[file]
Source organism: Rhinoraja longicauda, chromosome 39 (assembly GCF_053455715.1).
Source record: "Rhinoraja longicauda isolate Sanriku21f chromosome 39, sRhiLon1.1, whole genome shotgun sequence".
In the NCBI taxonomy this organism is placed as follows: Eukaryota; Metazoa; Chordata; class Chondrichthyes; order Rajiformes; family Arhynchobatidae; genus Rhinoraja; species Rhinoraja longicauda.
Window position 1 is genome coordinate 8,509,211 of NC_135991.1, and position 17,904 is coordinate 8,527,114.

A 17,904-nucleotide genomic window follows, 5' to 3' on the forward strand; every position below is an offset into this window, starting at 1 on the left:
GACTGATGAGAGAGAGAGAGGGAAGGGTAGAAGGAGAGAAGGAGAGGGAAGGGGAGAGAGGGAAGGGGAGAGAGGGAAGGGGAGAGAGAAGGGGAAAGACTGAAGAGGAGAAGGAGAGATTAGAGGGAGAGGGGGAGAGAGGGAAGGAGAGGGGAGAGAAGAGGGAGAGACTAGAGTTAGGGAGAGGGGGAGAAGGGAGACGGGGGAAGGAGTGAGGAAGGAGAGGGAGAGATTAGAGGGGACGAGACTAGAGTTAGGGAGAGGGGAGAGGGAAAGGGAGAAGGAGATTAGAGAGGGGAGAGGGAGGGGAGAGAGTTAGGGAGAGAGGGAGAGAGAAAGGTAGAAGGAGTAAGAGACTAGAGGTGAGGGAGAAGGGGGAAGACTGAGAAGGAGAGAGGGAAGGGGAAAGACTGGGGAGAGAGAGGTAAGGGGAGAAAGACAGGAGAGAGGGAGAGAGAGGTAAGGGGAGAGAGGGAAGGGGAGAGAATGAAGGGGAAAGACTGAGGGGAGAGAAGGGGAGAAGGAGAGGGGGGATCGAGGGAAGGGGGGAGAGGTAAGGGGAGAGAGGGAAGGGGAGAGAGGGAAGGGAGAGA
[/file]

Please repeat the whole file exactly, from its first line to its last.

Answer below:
Source organism: Rhinoraja longicauda, chromosome 39 (assembly GCF_053455715.1).
Source record: "Rhinoraja longicauda isolate Sanriku21f chromosome 39, sRhiLon1.1, whole genome shotgun sequence".
In the NCBI taxonomy this organism is placed as follows: Eukaryota; Metazoa; Chordata; class Chondrichthyes; order Rajiformes; family Arhynchobatidae; genus Rhinoraja; species Rhinoraja longicauda.
Window position 1 is genome coordinate 8,509,211 of NC_135991.1, and position 17,904 is coordinate 8,527,114.

A 17,904-nucleotide genomic window follows, 5' to 3' on the forward strand; every position below is an offset into this window, starting at 1 on the left:
GACTGATGAGAGAGAGAGAGGGAAGGGTAGAAGGAGAGAAGGAGAGGGAAGGGGAGAGAGGGAAGGGGAGAGAGGGAAGGGGAGAGAGAAGGGGAAAGACTGAAGAGGAGAAGGAGAGATTAGAGGGAGAGGGGGAGAGAGGGAAGGAGAGGGGAGAGAAGAGGGAGAGACTAGAGTTAGGGAGAGGGGGAGAAGGGAGACGGGGGAAGGAGTGAGGAAGGAGAGGGAGAGATTAGAGGGGACGAGACTAGAGTTAGGGAGAGGGGAGAGGGAAAGGGAGAAGGAGATTAGAGAGGGGAGAGGGAGGGGAGAGAGTTAGGGAGAGAGGGAGAGAGAAAGGTAGAAGGAGTAAGAGACTAGAGGTGAGGGAGAAGGGGGAAGACTGAGAAGGAGAGAGGGAAGGGGAAAGACTGGGGAGAGAGAGGTAAGGGGAGAAAGACAGGAGAGAGGGAGAGAGAGGTAAGGGGAGAGAGGGAAGGGGAGAGAATGAAGGGGAAAGACTGAGGGGAGAGAAGGGGAGAAGGAGAGGGGGGATCGAGGGAAGGGGGGAGAGGTAAGGGGAGAGAGGGAAGGGGAGAGAGGGAAGGGAGAGA